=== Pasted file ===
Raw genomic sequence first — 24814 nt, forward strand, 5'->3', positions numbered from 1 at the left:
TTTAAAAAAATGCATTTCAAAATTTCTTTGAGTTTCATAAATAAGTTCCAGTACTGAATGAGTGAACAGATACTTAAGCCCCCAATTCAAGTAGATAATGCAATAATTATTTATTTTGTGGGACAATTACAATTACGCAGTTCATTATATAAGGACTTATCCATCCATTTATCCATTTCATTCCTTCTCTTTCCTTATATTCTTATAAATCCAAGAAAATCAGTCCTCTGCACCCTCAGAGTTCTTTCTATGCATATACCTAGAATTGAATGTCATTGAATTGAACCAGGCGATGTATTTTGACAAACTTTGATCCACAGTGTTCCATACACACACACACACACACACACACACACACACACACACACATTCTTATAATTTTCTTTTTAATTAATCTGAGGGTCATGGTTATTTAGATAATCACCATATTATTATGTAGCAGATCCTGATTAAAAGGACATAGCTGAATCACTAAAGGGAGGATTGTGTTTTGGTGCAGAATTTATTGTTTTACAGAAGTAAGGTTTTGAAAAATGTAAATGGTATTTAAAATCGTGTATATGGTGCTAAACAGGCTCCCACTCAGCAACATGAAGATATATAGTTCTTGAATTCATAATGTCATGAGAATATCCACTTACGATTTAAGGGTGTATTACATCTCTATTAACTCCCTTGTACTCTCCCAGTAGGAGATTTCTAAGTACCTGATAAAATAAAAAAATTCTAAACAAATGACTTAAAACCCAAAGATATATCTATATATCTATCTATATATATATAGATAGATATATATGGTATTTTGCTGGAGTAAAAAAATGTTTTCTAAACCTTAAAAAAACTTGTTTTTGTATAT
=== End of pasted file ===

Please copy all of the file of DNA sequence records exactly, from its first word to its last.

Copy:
Raw genomic sequence first — 24814 nt, forward strand, 5'->3', positions numbered from 1 at the left:
TTTAAAAAAATGCATTTCAAAATTTCTTTGAGTTTCATAAATAAGTTCCAGTACTGAATGAGTGAACAGATACTTAAGCCCCCAATTCAAGTAGATAATGCAATAATTATTTATTTTGTGGGACAATTACAATTACGCAGTTCATTATATAAGGACTTATCCATCCATTTATCCATTTCATTCCTTCTCTTTCCTTATATTCTTATAAATCCAAGAAAATCAGTCCTCTGCACCCTCAGAGTTCTTTCTATGCATATACCTAGAATTGAATGTCATTGAATTGAACCAGGCGATGTATTTTGACAAACTTTGATCCACAGTGTTCCATACACACACACACACACACACACACACACACACACACACACATTCTTATAATTTTCTTTTTAATTAATCTGAGGGTCATGGTTATTTAGATAATCACCATATTATTATGTAGCAGATCCTGATTAAAAGGACATAGCTGAATCACTAAAGGGAGGATTGTGTTTTGGTGCAGAATTTATTGTTTTACAGAAGTAAGGTTTTGAAAAATGTAAATGGTATTTAAAATCGTGTATATGGTGCTAAACAGGCTCCCACTCAGCAACATGAAGATATATAGTTCTTGAATTCATAATGTCATGAGAATATCCACTTACGATTTAAGGGTGTATTACATCTCTATTAACTCCCTTGTACTCTCCCAGTAGGAGATTTCTAAGTACCTGATAAAATAAAAAAATTCTAAACAAATGACTTAAAACCCAAAGATATATCTATATATCTATCTATATATATATAGATAGATATATATGGTATTTTGCTGGAGTAAAAAAATGTTTTCTAAACCTTAAAAAAACTTGTTTTTGTATAT